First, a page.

The Internationalization of Science and its Influence on Academic Entrepreneurship
AbstractWe conjecture that the mobility of academic scientists increases the propensity of such agents to engage in academic entrepreneurship. Our empirical analysis is based on a survey of researchers at the Max Planck Society in Germany. We find that mobile scientists are more likely to become nascent entrepreneurs. Thus, it appears that citizenship and foreign-education are important determinants of the early stages of academic entrepreneurship.
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Bibliographic InfoPaper provided by Jerusalem Institute for Market Studies (JIMS) in its series Working Papers with number 3.
Length: 43 pages
Date of creation: Jan 2009
Date of revision:
Academic Entrepreneurship; Human Capital; Scientific Mobility; Knowledge Transfer; Immigrant Entrepreneurship;
Other versions of this item:
- Stefan Krabel & Donald Siegel & Viktor Slavtchev, 2012. "The internationalization of science and its influence on academic entrepreneurship," The Journal of Technology Transfer, Springer, vol. 37(2), pages 192-212, April.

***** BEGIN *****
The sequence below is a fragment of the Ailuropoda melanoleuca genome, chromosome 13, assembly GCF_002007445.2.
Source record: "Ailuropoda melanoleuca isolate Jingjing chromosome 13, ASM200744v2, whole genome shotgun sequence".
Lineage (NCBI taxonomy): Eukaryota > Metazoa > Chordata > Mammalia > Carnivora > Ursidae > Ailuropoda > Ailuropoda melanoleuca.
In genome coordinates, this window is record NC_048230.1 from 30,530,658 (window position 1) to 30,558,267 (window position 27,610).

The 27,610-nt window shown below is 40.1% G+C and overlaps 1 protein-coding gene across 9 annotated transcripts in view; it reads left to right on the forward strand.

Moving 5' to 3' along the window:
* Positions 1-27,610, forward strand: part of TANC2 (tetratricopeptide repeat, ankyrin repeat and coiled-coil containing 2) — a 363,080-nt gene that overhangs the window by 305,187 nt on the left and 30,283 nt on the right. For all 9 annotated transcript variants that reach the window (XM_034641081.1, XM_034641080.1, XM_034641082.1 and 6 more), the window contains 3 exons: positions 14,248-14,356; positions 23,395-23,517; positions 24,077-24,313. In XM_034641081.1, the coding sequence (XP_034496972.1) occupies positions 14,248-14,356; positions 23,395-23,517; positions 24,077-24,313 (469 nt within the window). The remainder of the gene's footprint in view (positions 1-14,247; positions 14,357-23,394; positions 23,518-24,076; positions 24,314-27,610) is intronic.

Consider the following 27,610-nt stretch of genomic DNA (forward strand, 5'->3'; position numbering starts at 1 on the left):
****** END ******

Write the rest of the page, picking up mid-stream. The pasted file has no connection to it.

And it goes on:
- Stefan Krabel & Donald S. Siegel & Viktor Slavtchev, 2009. "The Internationalization of Science and its Influence on Academic Entrepreneurship," Jena Economic Research Papers 2009-026, Friedrich-Schiller-University Jena, Max-Planck-Institute of Economics.
- L26 - Industrial Organization - - Firm Objectives, Organization, and Behavior - - - Entrepreneurship
- O31 - Economic Development, Technological Change, and Growth - - Technological Change; Research and Development; Intellectual Property Rights - - - Innovation and Invention: Processes and Incentives
This paper has been announced in the following NEP Reports:
- NEP-ALL-2009-07-03 (All new papers)
- NEP-ENT-2009-07-03 (Entrepreneurship)
- NEP-HRM-2009-07-03 (Human Capital & Human Resource Management)
- NEP-MIG-2009-07-03 (Economics of Human Migration)
- NEP-SOG-2009-07-03 (Sociology of Economics)
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